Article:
Clutch @ o2 Academy, 22nd December 2018

Clutch @ o2 Academy, 22nd December 2018Clutch @ o2 Academy, 22nd December 2018Clutch @ o2 Academy, 22nd December 2018Clutch @ o2 Academy, 22nd December 2018Clutch @ o2 Academy, 22nd December 2018Clutch @ o2 Academy, 22nd December 2018Clutch @ o2 Academy, 22nd December 2018Clutch @ o2 Academy, 22nd December 2018Clutch @ o2 Academy, 22nd December 2018Clutch @ o2 Academy, 22nd December 2018Clutch @ o2 Academy, 22nd December 2018Clutch @ o2 Academy, 22nd December 2018Clutch @ o2 Academy, 22nd December 2018

Thank the lawd it’s not snowing. Having had numerous wintertime gigs nobbled by the road-wrecking sky-dandruff several times before, I gladly get work out of the way and finally zip off to see one of rock’s best kept secrets: Clutch.

The Maryland no-nonsense outfit are one of the select few bands working tirelessly for the slowest, most grinding rise and growth possible, earning new converts in the most honourable way – by touring all corners of the known universe and, y’know, putting out bloody awesome music.

After Inspector Clueso and The Picture Books supply zany falsetto’d fuzz-riff-jazz and happy-to-be-here scuzz rock, Clutch arrive to bring a lengthy tour to its conclusion, kicking off with Weird Times – one of several cuts from the new Book of Bad Decisions album.

What follows is to be expected of a band of their 27 years: an impressive mix of choice pickings from a rich, maturing back catalogue that ages finely but has to share elbow room with the more modern material – X-Ray Visions finishes the encore later, Firebirds incites the first great singalong of the night and In Walks Barbarella would strike the unknowing as a deep old cut, such is the reaction it gets.

There’s something incredibly refreshing about the band’s demeanour as well. Guitarist Tim Sult and bassist Dan Maines almost look like their own techs, such is their stage-presence ordinariness – but this makes Clutch seem all the more real, rather than dull shoegazers. Besides, they are easily in the league of artists whose music batters you so satisfyingly you don’t need any damn fancy-schmancy lights and flash-bangeroo, yessir, the music hits the spot.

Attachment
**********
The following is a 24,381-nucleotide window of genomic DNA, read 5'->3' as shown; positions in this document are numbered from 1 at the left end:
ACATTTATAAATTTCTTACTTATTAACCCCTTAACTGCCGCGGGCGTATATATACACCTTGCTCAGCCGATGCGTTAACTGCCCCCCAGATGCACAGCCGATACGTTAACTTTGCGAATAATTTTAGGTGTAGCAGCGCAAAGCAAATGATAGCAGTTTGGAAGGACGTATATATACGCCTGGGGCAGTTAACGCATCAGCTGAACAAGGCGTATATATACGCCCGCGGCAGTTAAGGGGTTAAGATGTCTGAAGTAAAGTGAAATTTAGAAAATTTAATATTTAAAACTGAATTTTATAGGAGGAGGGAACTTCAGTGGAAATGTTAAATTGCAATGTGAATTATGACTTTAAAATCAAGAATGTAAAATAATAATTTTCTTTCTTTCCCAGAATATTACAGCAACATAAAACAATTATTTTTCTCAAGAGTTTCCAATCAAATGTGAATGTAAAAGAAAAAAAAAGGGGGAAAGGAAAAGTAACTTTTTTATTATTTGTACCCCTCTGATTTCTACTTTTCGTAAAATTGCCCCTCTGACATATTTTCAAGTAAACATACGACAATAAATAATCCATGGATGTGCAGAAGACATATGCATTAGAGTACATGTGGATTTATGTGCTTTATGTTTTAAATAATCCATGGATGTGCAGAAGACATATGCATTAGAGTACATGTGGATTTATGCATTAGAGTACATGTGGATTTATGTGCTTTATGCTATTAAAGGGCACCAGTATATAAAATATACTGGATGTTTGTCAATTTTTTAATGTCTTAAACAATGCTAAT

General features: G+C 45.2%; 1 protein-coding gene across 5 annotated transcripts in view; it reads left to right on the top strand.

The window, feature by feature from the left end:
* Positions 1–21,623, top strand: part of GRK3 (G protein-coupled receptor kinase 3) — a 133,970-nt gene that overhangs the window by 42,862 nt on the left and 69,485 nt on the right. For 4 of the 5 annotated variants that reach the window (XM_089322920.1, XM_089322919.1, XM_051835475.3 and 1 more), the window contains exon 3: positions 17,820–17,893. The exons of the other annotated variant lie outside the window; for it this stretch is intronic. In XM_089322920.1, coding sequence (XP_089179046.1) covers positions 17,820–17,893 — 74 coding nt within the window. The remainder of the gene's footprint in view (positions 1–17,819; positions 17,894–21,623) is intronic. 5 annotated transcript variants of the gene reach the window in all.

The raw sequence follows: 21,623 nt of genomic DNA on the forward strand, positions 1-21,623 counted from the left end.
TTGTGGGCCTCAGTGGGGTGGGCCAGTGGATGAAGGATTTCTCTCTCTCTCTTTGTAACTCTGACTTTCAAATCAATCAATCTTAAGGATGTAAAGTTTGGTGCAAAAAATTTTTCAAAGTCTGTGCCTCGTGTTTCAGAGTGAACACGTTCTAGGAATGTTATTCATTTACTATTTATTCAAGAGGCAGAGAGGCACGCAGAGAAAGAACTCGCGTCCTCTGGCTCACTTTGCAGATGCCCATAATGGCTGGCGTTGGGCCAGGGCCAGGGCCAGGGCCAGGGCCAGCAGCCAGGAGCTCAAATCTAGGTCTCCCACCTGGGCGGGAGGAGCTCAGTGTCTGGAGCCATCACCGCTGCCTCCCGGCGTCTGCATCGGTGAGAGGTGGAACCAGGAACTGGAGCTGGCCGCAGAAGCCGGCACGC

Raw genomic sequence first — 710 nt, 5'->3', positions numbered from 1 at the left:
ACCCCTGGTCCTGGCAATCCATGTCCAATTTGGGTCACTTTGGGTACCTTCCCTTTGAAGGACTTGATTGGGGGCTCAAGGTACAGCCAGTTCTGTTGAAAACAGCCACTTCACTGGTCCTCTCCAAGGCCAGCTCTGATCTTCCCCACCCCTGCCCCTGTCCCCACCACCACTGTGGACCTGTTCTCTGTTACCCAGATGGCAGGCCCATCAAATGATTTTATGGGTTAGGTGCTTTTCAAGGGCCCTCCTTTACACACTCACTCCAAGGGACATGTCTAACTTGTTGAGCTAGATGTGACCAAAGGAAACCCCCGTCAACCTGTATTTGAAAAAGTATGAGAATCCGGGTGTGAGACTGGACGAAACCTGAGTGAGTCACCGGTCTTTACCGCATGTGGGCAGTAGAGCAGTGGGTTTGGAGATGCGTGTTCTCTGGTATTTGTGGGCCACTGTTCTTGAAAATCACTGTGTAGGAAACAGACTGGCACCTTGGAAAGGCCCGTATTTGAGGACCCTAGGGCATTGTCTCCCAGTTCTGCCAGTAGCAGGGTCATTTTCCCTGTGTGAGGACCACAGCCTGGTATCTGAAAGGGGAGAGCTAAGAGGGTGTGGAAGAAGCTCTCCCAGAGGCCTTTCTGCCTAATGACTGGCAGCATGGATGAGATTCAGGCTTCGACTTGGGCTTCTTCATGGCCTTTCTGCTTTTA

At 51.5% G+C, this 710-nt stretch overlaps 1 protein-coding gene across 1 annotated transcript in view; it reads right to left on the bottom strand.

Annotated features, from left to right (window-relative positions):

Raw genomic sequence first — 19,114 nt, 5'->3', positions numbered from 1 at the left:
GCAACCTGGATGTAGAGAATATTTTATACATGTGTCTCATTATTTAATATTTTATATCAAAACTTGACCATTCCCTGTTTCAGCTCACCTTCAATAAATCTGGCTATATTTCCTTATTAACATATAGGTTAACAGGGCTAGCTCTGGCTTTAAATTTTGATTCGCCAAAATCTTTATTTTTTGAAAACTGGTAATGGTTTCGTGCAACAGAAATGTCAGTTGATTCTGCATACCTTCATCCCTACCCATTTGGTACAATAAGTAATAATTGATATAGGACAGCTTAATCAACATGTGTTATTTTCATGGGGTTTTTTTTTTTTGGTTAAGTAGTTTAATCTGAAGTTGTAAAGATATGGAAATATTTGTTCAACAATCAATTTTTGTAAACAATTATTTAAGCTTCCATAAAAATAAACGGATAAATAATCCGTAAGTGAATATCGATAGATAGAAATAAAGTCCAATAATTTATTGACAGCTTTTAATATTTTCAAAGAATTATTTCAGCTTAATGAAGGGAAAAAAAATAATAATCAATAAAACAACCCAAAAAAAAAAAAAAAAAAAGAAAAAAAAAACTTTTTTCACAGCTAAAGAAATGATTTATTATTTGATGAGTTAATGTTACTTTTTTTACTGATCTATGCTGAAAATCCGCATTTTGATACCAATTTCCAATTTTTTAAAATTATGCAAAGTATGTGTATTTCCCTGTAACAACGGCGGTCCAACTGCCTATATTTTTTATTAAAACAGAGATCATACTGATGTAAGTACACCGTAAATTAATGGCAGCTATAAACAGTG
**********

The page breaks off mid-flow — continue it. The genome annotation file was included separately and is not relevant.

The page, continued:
Having said that, frontman Neil Fallon’s reputation as a wild-eyed rock n’ roll preacher is immediately confirmed from the get-go and he commands the stage with an ease that is a clear symptom of Clutch’s longevity and confidence: you can almost believe that, given their slowly swelling catalogue and successive tours, there is no beginning or end to this band and they have simply always been here, reliably pumping out superbly satisfying arse-kicking rock in its purest form. 

There’s a humour and intelligence to the music, however, easily missed by the uninitiated (and those force-feeding themselves choice cuts prior to the gig and rueing the years lost in not having already gotten into them – hello): new ‘un How to Shake Hands sees Fallon running for high office in true rock n’ roll style: First thing that I’m gonna do / Is disclose all those U.F.O.s / Put Jimi Hendrix on the 20 dollar bill / And Bill Hicks on a 5 note!

Bores and wordcount-chasers could pontificate about what Clutch don’t seem to do, which is kick the saloon doors open and venture much into other musical territories, but when they’re in full flow and the room might be structurally weakened by the sheer noise, thinking about anything else at all is nigh-on impossible.

There are depressingly few bands doing rock with real balls, currently. Greta Van Fleet may be younger, prettier and attracting all the attention but Clutch have got real dirt under their cracked fingernails and are worth every inch of your ear canal. That they have spent so long making so much great music without breaking through is scandalous, but the primality is contained within these mid-range venues where the proper obsessives can take another joyous sermon. Allowing casuals to pull up a pew (hello again) is harmless however, as if tonight is anything to go by, it’ll result in conversions to the faith every time. 

Amen.

Reviewer: James Stokes

Photographer: Marc Osborne

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